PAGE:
We may spend most of our time talking about designer garms and fresh kicks, but we know there’s a whole lot more to looking good than what you’re packing in your closet. Groom Service is your no-BS guide in how to look, smell, and feel better. This week we’re asking you to luxuriate in the bath — because you deserve it.

There’s a misconception that we all grow out of bathing — in baths, that is — and that we have to shower forever once we’re of a certain age. While showers aren’t appropriate for small children, it’s a tragedy that we abandon the tub as soon as we graduate.

Baths are functional in more ways than one. Sure, you’ll get clean, and yeah, bubbles are fun, but they work even better than showers when it comes to relaxing the mind and body. Baths take extra time — generally the reason we opt for showers in our day-to-day — so by slowing down, soaking up the warmth, and appreciating the calm, your mind and body benefit tenfold.

Here are five reasons, tied to that theory, why you should take the time to enjoy a bath more often. If you’re killing time scrolling through Instagram every day anyway, why not do it from the comfort of the tub? Just be careful not to drop your phone.

A bath doubles as aromatherapy

Highsnobiety / Stephen Cheetham

On its own, a bath calms the mind and nerves, but you can magnify its power with the inclusion of some ultra-soothing aromatics. Certain scents such as lavender, pine, eucalyptus, or lemon can boost your mood and productivity, just by way of inhalation. It’s the same as smelling a cologne, herbal tea, or candle.

Speaking of candles, they can boost a bath’s restorative effects even more. Light one nearby and you’ll magnify the therapeutic powers of your bath, turning it into an hour-long spa.

De-Stress Soaking Bath Salts

Haeckels

$40

Cypress Candle

Diptyque

$65

And triples as muscle therapy

Highsnobiety / Stephen Cheetham

A combination of warm water, hydrating aromatic oils, and soothing salts can make a bath one of the best remedies for inflammation and swelling. Pour some soaking salts under the warm running tap and your body will relax just as much as your mind. This is sometimes considered an old wives’ tale, but it’s a method employed by physical therapists and spas — so stock up.

It’s best to use salts in tandem with a bath oil or follow the salt soak with an all-over lotion, as the salt can dry out the skin.

Soaking Salts Set

Herbivore

No Offers

Baths are an easy way to incorporate high-level skincare

Highsnobiety / Stephen Cheetham

Given you’re relaxing in the tub for 20 or 30 minutes — or more, no one’s judging — you can capitalize on the idle time to throw in an additional skincare treatment or two while you read, listen to music, or zone out to Netflix.

We’re talking about an exfoliating treatment, detoxifying mask, or deep-moisture mask — anything that requires approximately 10 to 20 minutes’ wear. This is just one more way to turn your bathroom into a full-blown spa retreat. The only thing missing are a few bamboo chutes in the corner — although maybe you have these, who knows?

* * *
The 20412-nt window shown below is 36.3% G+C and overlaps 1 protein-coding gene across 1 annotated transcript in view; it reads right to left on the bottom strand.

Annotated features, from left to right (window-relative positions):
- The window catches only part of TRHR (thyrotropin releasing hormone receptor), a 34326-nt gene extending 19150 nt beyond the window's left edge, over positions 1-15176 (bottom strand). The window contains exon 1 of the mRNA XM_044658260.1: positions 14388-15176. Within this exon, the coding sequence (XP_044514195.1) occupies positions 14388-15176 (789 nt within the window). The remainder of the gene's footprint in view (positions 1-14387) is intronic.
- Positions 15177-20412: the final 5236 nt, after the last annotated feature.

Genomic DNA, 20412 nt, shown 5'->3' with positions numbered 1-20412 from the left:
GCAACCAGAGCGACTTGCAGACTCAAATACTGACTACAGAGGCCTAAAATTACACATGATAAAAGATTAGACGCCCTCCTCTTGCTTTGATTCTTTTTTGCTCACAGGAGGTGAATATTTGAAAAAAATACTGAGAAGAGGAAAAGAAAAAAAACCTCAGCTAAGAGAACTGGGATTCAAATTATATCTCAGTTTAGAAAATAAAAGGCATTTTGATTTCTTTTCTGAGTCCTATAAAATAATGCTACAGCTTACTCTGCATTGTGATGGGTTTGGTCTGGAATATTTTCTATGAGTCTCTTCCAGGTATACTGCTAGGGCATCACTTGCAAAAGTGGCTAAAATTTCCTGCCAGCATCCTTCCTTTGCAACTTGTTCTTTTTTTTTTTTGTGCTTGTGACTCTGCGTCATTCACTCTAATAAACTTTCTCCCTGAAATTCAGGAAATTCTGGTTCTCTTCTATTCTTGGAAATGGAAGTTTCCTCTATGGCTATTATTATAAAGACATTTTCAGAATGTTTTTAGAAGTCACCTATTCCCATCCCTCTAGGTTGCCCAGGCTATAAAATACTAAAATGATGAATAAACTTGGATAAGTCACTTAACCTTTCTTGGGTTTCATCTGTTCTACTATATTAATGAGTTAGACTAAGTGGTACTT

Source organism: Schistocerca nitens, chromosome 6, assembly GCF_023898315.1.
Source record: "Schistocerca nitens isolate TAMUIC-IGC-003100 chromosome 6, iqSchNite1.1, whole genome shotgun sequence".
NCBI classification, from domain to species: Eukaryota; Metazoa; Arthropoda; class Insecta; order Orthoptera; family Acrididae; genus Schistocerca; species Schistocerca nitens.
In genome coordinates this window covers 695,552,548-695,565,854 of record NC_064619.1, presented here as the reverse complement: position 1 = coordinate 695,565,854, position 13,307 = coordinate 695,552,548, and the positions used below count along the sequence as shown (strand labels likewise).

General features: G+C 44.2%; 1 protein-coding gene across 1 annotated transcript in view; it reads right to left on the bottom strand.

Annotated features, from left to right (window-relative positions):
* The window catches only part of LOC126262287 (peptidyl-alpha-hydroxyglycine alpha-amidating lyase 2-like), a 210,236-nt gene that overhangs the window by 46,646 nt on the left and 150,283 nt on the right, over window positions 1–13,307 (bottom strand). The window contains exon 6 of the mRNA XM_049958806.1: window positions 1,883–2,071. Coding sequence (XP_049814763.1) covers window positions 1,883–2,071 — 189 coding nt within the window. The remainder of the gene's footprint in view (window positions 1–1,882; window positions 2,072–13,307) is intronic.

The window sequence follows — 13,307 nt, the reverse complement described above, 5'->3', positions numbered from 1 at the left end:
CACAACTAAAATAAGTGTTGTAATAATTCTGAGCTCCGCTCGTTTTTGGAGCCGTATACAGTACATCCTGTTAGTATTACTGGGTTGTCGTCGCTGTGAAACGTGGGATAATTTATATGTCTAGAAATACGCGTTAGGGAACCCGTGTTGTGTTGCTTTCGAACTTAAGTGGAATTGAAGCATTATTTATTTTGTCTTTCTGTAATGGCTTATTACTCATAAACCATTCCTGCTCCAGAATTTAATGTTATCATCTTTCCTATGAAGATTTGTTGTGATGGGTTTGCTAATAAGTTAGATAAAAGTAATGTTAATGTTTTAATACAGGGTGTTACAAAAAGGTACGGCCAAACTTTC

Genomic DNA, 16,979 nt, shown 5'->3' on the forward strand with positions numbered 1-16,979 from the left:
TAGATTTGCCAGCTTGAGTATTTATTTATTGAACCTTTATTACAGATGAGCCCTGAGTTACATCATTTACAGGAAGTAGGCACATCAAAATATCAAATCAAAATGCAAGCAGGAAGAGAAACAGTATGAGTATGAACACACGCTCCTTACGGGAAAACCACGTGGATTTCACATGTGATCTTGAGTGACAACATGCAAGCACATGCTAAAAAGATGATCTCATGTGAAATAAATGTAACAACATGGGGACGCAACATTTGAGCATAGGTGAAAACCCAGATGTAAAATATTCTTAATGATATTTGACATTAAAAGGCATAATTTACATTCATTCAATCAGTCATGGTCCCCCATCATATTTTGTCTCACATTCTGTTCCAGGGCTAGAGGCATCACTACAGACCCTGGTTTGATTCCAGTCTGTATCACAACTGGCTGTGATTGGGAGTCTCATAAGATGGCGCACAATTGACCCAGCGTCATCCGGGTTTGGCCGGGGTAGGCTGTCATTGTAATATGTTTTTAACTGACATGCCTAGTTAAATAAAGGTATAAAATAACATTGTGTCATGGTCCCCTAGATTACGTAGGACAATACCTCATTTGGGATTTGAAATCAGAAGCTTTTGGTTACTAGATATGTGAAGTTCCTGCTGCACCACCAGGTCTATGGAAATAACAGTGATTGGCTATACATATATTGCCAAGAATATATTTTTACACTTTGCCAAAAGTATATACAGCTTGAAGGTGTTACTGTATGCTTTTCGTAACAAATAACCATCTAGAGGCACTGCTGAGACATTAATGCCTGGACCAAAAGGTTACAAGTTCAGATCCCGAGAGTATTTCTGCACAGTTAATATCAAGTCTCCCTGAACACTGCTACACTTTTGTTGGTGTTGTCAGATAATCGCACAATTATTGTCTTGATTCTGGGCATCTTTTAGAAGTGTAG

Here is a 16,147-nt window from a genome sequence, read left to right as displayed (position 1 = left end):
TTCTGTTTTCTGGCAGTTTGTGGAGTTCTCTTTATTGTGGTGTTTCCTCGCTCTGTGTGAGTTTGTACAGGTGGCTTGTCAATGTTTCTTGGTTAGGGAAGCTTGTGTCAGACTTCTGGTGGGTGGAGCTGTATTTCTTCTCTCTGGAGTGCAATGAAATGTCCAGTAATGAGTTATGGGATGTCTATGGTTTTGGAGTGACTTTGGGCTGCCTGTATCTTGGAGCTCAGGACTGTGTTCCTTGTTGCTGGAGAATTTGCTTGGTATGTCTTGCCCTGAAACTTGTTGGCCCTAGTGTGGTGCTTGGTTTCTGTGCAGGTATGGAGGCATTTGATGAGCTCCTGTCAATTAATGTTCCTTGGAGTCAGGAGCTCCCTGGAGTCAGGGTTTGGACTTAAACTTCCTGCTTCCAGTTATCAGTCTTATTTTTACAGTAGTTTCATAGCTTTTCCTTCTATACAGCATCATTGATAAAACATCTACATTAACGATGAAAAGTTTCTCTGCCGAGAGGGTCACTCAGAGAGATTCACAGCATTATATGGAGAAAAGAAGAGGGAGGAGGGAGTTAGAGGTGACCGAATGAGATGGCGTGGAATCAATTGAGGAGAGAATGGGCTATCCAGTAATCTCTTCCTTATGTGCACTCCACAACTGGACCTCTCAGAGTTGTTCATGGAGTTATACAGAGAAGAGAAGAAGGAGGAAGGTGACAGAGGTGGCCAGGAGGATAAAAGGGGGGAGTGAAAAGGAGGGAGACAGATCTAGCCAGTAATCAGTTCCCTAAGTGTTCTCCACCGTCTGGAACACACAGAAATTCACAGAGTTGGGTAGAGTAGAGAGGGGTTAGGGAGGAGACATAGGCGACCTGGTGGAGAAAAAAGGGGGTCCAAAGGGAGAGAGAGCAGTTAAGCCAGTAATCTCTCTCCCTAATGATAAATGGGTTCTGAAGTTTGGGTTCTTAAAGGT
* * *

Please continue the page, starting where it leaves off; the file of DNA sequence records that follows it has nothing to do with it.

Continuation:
Enzyme Exfoliant

Grown Alchemist

$69

Golden Peel-A-Way Masque

Golden Door

$68

They also improve sleep

Highsnobiety / Stephen Cheetham

If you take a hot bath before bed, it will raise your body temperature just enough to act as a natural sleep aid. The same can be said of a shower, but baths offer more of a soothing, eased-in approach.

It’s not actually the increased body warmth that triggers your sleep rhythm, though. It’s because your body is working double time to lower the temperature by dropping your heart rate gradually. This is what makes you sleepy.

So, time your bath just right — 30 minutes to an hour before you sleep — and you can slide into bed at the exact moment your body is readying itself to turn down for the night. Better yet, take a bath with some lavender oil dropped in to magnify the calming effects on the mind. A calmed mind is also a recipe for a restful night’s sleep.

Lavender Essential Oil

Public Goods

$13

It’s the simplest way to wash while keeping your hair dry

Highsnobiety / Stephen Cheetham

For whatever reason, you might need to wash without getting your hair wet. Maybe it’s too good a hair day, your locks are freshly dyed, or your hair gets curly or just too unruly after a soaking. Likewise, perhaps you’ve got a fresh cast on your leg or arm, or you’ve got an ear infection and need to avoid water in the ears.

For any of these reasons (or more), a bath is simply the most practical way to isolate some part of your body from moisture while washing, thwarting even the smallest risk of water getting somewhere it doesn’t belong. As stressful as that might sound, you’ll still get to enjoy all the other aforementioned benefits, so…

Words by Adam Hurly

Grooming and travel writer from the US, based in Berlin.

What To Read Next